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Designing Systems of Care that Work for Children with Special Health Care Needs
National Context, New Initiative
Children with Special Health Care Needs (CSHCN) are defined as children
who have or are at risk for chronic physical, developmental, behavioral,
or emotional conditions and who also require health and related services
of a type or amount beyond that generally required by children (McPherson
et al., 1998).
While always important, the emphasis on improving the
delivery and quality of care for these children has become more urgent
since the President's New Freedom Initiative, a national agenda for
removing barriers to community living for people with disabilities, was
released in 2001.
The New Freedom Initiative highlighted six performance
outcomes to assess systems of care for CSHCN:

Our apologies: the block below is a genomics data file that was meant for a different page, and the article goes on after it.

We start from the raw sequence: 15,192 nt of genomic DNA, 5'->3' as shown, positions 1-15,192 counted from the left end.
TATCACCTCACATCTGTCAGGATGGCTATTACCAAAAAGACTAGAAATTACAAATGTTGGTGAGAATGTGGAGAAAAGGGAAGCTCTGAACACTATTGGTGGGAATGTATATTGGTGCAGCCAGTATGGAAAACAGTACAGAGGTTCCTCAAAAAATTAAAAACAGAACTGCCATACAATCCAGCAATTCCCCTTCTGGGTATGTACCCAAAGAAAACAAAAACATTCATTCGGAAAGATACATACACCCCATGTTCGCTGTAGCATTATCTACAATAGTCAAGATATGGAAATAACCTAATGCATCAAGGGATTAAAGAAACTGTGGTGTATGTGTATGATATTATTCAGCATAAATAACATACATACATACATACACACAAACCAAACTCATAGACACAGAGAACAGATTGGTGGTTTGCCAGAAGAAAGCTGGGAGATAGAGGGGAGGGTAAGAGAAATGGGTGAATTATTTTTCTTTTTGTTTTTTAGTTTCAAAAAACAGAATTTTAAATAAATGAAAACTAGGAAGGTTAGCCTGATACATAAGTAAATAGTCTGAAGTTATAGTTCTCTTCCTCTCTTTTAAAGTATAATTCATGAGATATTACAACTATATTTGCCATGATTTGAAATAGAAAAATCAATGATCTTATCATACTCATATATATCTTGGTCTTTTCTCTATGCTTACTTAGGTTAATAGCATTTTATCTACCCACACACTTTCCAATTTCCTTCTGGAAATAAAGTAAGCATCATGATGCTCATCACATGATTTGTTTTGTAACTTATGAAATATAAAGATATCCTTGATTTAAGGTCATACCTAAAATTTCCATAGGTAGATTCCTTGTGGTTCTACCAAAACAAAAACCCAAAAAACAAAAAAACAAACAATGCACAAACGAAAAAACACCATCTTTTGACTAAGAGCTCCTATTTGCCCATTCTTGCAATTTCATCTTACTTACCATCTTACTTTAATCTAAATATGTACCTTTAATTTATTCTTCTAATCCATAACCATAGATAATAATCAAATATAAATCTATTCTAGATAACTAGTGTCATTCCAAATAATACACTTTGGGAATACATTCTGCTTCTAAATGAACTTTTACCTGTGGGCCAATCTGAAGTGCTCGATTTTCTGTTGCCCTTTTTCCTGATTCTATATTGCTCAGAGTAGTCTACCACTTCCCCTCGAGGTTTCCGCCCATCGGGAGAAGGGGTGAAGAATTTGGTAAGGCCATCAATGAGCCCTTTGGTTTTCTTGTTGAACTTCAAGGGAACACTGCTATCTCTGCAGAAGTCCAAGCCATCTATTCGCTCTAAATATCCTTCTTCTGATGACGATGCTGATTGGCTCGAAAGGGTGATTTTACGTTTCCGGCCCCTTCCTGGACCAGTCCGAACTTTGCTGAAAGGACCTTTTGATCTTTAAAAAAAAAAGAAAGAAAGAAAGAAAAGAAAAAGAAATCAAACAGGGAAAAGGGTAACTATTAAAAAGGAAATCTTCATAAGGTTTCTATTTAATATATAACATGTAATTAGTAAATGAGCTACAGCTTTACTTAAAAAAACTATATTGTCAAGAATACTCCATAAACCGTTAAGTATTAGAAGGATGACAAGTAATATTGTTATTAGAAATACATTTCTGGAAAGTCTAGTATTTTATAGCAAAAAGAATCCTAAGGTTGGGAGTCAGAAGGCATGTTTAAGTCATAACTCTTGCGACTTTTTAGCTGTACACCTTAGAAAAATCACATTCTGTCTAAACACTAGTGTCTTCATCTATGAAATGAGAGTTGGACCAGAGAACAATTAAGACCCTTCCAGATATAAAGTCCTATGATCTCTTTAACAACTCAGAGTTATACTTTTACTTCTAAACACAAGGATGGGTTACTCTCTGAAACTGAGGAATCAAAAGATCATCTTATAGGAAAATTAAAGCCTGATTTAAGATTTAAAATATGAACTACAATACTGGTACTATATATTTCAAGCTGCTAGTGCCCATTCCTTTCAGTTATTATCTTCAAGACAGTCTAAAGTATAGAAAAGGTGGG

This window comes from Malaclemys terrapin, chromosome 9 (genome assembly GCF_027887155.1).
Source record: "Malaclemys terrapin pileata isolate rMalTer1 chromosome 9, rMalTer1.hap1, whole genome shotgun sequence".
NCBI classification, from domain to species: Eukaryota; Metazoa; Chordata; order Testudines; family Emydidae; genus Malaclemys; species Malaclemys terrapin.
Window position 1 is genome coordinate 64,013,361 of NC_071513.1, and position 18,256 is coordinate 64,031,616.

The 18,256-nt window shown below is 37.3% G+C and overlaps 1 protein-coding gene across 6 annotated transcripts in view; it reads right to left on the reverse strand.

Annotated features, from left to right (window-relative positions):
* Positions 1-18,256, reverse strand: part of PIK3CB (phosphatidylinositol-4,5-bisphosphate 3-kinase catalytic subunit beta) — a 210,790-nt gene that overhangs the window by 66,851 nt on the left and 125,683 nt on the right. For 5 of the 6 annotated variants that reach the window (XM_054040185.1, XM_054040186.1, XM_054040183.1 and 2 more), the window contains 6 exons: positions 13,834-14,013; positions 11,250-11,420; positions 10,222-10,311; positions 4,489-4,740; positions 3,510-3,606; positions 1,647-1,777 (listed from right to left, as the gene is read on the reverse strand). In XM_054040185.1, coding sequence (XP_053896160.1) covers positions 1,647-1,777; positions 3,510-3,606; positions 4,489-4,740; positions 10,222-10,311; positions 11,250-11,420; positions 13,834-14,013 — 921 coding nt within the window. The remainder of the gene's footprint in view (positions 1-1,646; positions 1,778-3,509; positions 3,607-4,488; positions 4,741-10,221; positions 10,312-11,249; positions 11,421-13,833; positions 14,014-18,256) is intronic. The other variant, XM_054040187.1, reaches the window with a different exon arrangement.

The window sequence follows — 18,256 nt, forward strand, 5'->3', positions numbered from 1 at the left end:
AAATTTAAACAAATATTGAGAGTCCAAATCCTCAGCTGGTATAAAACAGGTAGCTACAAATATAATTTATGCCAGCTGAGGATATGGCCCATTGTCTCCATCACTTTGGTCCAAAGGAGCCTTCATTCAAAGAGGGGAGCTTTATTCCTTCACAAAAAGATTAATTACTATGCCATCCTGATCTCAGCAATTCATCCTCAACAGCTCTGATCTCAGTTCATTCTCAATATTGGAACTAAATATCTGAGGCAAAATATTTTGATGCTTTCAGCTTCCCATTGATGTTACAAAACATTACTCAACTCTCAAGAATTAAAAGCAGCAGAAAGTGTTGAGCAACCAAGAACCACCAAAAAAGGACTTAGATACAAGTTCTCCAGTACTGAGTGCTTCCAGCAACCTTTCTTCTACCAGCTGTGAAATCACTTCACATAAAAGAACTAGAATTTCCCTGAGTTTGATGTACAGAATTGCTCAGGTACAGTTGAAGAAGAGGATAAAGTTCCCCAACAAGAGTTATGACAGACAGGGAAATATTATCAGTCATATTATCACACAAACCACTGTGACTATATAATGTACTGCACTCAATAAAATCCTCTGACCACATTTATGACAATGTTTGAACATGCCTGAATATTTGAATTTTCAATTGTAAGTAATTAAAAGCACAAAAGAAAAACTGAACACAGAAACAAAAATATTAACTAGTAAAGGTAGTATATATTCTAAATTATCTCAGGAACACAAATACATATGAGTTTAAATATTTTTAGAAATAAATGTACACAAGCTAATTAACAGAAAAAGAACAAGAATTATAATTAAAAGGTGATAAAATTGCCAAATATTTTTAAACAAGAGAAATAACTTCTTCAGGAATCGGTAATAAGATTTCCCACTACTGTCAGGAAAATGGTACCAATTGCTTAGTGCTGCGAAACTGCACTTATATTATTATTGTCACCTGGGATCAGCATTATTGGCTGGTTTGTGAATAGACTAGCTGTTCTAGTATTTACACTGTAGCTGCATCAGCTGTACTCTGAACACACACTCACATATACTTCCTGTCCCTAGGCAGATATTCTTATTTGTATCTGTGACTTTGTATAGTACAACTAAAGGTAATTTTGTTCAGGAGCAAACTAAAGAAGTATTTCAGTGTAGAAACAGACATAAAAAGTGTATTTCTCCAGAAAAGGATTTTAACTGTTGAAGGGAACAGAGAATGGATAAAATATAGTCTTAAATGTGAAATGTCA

- Family Participation and Satisfaction.
- Access to Medical Home.
- Access to Affordable Insurance.
- Early and Continuous Screening.
- Easy-to-Access Community-based Service Systems.
- Services Necessary to Transition to Adulthood.
Progress toward these objectives may be monitored on both the national
and State levels. State agencies may assess their progress in two ways:
- National survey data.
- State-level administrative data.
National Survey on CSHCN, conducted in 2001 and co-sponsored by the
National Center for Health Statistics and the Maternal and Child Health
Bureau, may serve as a tool to help assess national and State-based
estimates on the prevalence of CSHCN and the impact of their conditions on
children and their families. New work is now being done to develop
indicators based on survey findings with which to monitor the performance
of systems of care for CSHCN.
Another method uses administrative data available from State agencies.
South Carolina has developed one model of this approach, using a database
and indicators to evaluate the system of care for CSHCN in their State
using multiple agency databases. This system not only allows the State to
track the six national performance measures but also provides information
in other critical areas.
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